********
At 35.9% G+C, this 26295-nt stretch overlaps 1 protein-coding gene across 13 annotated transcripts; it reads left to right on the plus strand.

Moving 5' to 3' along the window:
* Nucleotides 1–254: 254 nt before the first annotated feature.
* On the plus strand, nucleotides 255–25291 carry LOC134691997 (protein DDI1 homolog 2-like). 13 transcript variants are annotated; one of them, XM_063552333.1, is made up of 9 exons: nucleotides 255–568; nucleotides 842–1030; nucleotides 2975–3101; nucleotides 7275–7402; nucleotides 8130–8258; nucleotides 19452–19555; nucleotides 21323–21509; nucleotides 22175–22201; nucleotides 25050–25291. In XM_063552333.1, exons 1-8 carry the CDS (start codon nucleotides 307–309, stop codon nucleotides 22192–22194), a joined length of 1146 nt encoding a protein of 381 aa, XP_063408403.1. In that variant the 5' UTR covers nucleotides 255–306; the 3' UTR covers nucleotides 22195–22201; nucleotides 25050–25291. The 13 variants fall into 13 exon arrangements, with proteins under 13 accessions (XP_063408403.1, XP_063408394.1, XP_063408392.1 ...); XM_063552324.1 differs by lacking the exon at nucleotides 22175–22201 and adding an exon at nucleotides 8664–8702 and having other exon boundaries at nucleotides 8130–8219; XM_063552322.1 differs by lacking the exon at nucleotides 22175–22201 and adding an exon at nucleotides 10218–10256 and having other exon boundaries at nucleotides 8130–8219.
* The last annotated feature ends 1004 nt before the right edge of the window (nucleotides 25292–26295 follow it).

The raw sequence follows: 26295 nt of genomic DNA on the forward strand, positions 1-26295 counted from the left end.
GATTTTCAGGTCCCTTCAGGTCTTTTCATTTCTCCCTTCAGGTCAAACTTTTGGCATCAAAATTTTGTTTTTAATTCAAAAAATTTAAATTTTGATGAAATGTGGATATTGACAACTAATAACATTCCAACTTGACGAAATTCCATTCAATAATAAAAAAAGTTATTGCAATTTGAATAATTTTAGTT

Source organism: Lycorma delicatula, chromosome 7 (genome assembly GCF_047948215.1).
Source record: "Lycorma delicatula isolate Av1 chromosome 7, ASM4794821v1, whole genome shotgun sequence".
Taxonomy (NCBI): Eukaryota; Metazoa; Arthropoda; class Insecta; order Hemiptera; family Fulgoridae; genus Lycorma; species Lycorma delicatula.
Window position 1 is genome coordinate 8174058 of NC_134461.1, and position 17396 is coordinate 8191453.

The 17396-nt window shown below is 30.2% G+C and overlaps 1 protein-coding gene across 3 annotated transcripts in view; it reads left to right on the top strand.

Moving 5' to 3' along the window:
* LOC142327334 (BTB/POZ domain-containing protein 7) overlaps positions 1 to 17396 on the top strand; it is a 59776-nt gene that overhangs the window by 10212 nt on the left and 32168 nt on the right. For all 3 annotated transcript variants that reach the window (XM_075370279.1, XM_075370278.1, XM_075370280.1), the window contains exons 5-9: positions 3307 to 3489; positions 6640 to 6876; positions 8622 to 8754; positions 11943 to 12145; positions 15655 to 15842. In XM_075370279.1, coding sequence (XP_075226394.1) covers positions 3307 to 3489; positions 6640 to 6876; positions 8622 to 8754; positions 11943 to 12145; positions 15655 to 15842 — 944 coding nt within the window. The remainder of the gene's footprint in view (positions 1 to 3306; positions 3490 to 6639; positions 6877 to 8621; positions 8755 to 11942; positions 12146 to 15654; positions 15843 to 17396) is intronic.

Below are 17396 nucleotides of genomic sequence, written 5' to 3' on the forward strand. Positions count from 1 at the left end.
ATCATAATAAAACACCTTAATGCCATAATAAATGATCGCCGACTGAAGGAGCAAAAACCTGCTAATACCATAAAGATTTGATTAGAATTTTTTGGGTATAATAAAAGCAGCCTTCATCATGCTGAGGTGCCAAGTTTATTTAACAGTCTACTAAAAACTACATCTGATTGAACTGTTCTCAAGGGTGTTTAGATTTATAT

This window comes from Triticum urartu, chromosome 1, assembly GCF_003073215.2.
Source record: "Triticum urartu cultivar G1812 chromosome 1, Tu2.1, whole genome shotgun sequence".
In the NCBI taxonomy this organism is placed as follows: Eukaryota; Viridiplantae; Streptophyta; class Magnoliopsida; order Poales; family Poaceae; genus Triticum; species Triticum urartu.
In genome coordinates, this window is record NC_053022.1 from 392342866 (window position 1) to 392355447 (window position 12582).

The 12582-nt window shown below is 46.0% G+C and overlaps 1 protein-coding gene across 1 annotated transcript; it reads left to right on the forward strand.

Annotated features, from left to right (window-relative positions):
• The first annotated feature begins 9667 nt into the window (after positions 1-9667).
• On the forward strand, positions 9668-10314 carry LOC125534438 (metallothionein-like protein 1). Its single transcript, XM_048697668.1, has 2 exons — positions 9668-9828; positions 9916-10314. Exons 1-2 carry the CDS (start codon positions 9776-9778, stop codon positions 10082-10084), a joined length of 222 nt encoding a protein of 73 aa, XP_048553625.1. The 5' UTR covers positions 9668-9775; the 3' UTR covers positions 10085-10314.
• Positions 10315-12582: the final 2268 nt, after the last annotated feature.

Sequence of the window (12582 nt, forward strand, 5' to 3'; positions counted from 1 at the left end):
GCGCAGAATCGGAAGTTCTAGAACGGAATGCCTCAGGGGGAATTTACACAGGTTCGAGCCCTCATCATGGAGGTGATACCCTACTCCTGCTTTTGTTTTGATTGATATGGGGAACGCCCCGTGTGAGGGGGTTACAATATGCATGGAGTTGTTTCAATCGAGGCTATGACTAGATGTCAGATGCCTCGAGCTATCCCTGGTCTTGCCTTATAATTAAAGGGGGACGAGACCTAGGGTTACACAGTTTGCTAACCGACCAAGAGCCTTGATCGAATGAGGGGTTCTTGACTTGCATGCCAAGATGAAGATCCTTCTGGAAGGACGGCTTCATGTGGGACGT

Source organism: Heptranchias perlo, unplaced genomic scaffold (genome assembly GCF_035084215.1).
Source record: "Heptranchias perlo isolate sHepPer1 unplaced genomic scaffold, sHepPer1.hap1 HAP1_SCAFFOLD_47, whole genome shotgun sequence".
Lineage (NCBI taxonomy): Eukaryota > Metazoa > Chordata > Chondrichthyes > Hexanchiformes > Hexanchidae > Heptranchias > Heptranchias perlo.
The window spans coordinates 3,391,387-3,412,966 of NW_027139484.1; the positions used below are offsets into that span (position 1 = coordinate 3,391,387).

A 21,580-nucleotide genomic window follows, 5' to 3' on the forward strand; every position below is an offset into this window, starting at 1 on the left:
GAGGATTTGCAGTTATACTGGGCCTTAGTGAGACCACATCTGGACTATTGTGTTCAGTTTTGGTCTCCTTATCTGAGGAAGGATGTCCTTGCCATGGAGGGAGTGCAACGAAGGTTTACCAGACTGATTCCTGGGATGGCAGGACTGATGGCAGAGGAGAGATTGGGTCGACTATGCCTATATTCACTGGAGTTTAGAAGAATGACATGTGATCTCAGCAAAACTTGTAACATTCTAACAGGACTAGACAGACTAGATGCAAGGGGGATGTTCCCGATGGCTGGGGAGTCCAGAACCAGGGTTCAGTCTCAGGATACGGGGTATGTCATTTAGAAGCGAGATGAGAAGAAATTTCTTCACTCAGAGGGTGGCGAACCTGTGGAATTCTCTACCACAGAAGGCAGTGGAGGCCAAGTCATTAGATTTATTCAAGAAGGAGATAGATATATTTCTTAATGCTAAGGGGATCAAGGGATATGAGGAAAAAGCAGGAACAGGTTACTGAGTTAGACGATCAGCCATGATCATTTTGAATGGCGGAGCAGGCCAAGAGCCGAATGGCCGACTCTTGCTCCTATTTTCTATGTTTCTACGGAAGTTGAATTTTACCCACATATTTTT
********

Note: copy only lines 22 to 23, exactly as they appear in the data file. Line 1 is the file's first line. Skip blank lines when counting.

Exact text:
Annotated features, from left to right (window-relative positions):
• The first annotated feature begins 9667 nt into the window (after positions 1-9667).